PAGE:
Iceberg Diagrams


Typically, there are numerous underlying causes that give rise to a specific event. Often these causes rest “beneath the surface” and can be difficult for students to “see.”  The Iceberg teaching strategy can be used to help students gain awareness of the multiple factors that give rise to particular events. The visual image of the iceberg helps students remember the importance of looking deeper than what is on the surface in order to better understand events in the past or present.  This strategy can be used as a way for students to organize their notes as they learn about a period in history, as a way to review material, or as an assessment tool.


Step One: Preparation

Select an event students are exploring in class. It can be an event from literature, history or current events.  Students should already be familiar with this event.

Step Two: Drawing the Iceberg
Ask students to list what they know about icebergs. Or, you can show them a picture of an iceberg. The main idea you want to come out is that what you see above the water is only the tip of the iceberg. The larger foundation rests below the surface. Then, ask students to draw an iceberg on a piece of paper or in their journals, making sure that there is a tip, a water line, and a larger area below the surface. Their drawing should be large enough so that students can take notes within the iceberg.  Alternatively, you can create your own iceberg template for students to use.

Step Three: The Tip of the Iceberg
Ask students to list everything they know about the facts of an event in the “tip” area of the iceberg.  Questions they should answer include: What happened? What choices were made in this situation? By whom? Who was affected? When did it happen? Where did it happen?

Step Four: Beneath the Surface
Ask students to think about what caused this event. Answers to the question, “What factors influenced the particular choices made by the individuals and groups involved in this event?” should be written in the bottom part of the iceberg (under the water). Factors might include events from the past (i.e. an election, an economic depression, a natural disaster, a war, an invention, etc.) or aspects of human behavior such as fear, obedience to authority, conformity, or opportunism. This step is often best done in groups so that students can brainstorm ideas together.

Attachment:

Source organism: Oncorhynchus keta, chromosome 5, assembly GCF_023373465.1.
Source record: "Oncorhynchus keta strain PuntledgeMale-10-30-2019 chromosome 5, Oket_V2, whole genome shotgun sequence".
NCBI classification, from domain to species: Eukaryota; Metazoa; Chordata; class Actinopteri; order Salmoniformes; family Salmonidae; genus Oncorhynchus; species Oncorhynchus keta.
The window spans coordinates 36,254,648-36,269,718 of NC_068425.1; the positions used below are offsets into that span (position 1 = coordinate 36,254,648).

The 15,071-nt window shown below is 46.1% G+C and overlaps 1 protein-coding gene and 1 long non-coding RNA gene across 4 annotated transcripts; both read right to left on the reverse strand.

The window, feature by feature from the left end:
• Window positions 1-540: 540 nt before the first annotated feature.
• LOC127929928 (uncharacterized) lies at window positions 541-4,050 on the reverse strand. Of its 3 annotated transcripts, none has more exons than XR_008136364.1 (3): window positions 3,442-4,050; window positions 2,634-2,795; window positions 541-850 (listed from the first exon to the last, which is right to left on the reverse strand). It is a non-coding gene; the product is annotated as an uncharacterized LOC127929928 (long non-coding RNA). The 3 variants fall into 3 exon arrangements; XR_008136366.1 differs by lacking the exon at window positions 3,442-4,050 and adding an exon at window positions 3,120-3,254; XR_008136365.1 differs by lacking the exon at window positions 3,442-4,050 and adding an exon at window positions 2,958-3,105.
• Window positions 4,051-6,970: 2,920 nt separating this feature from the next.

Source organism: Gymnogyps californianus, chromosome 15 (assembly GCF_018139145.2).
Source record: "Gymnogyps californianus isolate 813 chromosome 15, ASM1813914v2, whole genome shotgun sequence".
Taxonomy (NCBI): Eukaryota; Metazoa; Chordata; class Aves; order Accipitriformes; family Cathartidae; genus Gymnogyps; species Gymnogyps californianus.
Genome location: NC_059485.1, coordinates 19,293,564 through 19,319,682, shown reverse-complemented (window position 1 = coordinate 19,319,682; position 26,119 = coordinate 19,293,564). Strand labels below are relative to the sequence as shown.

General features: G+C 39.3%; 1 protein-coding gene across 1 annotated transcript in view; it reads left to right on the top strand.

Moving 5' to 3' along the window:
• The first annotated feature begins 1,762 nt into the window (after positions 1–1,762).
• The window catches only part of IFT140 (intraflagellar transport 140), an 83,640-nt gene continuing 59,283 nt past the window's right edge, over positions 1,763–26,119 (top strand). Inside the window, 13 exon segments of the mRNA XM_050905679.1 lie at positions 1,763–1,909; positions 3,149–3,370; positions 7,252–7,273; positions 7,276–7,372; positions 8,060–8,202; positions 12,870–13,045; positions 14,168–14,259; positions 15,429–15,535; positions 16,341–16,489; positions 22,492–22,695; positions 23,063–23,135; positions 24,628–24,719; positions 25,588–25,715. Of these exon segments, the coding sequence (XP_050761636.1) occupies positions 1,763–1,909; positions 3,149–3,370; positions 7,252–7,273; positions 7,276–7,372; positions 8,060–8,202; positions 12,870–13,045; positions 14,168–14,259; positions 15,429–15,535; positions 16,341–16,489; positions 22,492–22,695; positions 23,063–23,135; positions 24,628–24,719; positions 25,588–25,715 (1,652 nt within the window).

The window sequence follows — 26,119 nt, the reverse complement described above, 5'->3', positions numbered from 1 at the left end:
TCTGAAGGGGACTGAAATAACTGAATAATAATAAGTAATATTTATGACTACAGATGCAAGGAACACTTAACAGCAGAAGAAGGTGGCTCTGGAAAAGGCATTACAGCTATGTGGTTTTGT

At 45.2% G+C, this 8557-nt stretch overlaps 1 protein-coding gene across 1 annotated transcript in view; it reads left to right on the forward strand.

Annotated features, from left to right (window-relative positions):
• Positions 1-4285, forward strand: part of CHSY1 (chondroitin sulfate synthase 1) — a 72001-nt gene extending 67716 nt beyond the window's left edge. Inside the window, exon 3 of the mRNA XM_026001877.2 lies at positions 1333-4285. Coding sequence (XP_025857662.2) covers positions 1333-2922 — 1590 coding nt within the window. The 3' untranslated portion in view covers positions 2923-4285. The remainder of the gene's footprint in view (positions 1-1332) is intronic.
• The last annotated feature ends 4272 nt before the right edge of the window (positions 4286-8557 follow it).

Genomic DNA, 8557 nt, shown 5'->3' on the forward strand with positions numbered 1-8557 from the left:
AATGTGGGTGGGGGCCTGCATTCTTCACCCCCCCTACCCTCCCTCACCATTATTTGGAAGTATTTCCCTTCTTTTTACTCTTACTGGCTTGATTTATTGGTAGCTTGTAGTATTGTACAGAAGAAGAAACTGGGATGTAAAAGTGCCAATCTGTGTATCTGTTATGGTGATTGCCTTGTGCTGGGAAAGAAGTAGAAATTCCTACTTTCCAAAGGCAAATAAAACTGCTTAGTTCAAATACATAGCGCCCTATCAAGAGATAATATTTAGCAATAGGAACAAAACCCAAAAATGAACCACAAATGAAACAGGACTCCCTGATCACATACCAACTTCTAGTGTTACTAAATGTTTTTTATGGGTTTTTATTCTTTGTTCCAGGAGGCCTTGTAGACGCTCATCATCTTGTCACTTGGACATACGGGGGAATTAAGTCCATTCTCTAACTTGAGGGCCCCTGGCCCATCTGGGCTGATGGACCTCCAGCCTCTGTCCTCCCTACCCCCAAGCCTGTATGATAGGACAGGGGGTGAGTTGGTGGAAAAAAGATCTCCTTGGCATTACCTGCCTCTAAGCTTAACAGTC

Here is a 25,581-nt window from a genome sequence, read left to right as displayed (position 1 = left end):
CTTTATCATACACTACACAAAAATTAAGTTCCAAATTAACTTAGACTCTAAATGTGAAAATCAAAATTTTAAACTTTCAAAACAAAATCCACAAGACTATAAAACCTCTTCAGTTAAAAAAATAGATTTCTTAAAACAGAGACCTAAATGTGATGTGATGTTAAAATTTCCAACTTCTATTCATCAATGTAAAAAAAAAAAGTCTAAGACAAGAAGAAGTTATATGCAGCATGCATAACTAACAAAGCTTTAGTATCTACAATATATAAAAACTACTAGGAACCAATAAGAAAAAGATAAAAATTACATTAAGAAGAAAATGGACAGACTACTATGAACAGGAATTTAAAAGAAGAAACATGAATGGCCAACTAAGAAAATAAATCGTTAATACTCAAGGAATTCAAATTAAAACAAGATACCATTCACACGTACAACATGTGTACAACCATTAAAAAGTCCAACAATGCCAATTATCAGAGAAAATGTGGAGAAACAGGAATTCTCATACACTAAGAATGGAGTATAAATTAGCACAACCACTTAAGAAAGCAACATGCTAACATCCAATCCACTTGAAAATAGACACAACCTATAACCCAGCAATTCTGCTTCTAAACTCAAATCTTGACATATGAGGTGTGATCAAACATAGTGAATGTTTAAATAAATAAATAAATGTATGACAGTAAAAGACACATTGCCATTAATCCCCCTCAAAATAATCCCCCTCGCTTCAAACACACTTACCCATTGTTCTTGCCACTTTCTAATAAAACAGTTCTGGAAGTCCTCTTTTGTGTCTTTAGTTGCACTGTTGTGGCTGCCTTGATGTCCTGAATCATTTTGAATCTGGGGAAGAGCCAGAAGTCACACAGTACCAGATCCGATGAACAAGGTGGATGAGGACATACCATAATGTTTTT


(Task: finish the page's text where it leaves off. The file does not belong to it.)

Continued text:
Step Five: Debrief
Prompts you might use to guide journal writing and/or class discussion include:

  • What did you learn from completing your iceberg?
  • Of the causes listed in the bottom part of the iceberg, which one or two do you think were most significant? Why?
  • What more would you need to know to better understand why this event took place?
  • What could have happened, if anything, to prevent this event from happening?
  • What have you learned about how to prevent similar events from happening in the future?
  • How does the information in this iceberg help you better understand the world we live in today?



-        An evaluation tool: As a final test for a unit, you could have students complete iceberg diagrams for a particular event you have studied. You might have students write a companion essay explaining the ideas they included in the bottom part of the iceberg.

-        Comparing events: Have students complete iceberg templates for events you study throughout the year. Periodically, ask students to compare these templates, recognizing similarities and differences among the factors that give rise to particular events. This exercise can help students notice historical patterns, while also appreciating the particular context that makes each event unique.

-        A note-taking template: Rather than have students complete their iceberg as one class lesson or homework assignment, you can have students complete their iceberg as you study a period in history. You can even post a class-version of the iceberg on the classroom wall. As students learn new information, they can add it to the iceberg.

-        Tree diagram: A similar strategy helps students analyze events by using a diagram of a tree instead of an iceberg. In this variation, students record basic facts about the event in the trunk of the tree (name of event, when it happened, where). The different people involved in the event (bystanders, perpetrators, victims and upstanders) are listed in the branches of the tree. Sometimes teachers have students draw a line connecting each person or group to a choice he/she/they made related to this event.  Finally, the causes of the event are listed in the “roots” section. For an example of this strategy, including a graphic organizer, see lesson 13, “Kristallnacht” in the unit Decision-making in Times of Injustice. 

-        Current events: Use the iceberg strategy as a way to help students explore current events. Have them bring in a story from the newspaper or found online. Working in small groups, students can complete an iceberg diagram for this event - recording details about what happened and then ideas about what they think caused the event.  Finally, students can present their iceberg diagram to the larger class. 


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